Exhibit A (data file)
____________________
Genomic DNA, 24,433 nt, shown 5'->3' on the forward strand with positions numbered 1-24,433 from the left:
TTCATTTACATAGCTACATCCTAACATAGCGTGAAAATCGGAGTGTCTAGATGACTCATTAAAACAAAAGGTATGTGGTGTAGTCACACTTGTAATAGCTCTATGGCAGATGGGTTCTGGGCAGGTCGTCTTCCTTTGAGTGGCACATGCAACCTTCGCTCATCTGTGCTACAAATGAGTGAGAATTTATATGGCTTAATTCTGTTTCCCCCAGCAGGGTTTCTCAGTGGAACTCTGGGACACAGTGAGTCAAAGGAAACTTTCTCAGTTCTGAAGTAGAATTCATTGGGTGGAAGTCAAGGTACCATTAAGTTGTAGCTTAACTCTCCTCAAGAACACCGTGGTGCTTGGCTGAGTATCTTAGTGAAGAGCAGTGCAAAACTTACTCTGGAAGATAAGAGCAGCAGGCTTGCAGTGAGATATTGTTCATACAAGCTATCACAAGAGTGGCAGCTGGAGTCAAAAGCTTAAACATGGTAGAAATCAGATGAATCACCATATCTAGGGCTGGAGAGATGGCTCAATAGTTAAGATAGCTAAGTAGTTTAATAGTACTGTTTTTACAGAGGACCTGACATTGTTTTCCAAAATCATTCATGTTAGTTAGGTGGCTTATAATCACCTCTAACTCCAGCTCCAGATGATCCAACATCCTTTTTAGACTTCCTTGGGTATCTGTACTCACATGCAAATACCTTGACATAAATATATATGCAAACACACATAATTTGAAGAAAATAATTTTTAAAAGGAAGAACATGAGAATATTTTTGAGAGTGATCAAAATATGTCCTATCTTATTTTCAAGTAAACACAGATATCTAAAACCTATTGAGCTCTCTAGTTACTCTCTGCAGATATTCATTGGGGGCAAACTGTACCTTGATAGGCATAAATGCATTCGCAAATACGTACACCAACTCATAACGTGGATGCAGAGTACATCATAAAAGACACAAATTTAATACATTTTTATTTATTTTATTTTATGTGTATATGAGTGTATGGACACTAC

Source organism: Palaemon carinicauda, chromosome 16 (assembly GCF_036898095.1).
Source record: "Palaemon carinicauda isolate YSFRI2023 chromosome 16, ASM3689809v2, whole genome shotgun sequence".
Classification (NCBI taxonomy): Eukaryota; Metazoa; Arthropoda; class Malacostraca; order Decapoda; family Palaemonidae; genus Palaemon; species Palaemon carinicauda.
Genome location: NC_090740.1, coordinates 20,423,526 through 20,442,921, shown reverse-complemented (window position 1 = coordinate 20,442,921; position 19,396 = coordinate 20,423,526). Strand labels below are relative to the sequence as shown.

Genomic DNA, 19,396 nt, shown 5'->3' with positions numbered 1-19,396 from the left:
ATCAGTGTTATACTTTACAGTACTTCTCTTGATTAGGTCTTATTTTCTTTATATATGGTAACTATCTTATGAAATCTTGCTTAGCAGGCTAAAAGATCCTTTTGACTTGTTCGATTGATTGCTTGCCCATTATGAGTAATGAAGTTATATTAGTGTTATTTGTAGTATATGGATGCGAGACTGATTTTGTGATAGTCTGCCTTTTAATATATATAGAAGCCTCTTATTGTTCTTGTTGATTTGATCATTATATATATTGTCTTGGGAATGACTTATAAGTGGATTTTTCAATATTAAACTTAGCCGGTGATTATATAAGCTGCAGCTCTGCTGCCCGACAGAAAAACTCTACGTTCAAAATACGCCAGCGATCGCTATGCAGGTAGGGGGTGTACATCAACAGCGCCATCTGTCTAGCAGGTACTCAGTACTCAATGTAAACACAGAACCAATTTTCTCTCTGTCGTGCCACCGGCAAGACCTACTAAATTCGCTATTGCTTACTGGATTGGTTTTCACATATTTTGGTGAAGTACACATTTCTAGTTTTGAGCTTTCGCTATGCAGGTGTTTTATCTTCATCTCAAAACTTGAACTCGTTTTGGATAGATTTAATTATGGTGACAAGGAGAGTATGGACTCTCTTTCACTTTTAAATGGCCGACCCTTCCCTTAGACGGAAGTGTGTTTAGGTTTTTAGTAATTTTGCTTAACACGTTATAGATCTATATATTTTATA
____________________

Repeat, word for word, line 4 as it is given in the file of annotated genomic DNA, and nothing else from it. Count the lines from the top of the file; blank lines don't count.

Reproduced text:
Source record: "Palaemon carinicauda isolate YSFRI2023 chromosome 16, ASM3689809v2, whole genome shotgun sequence".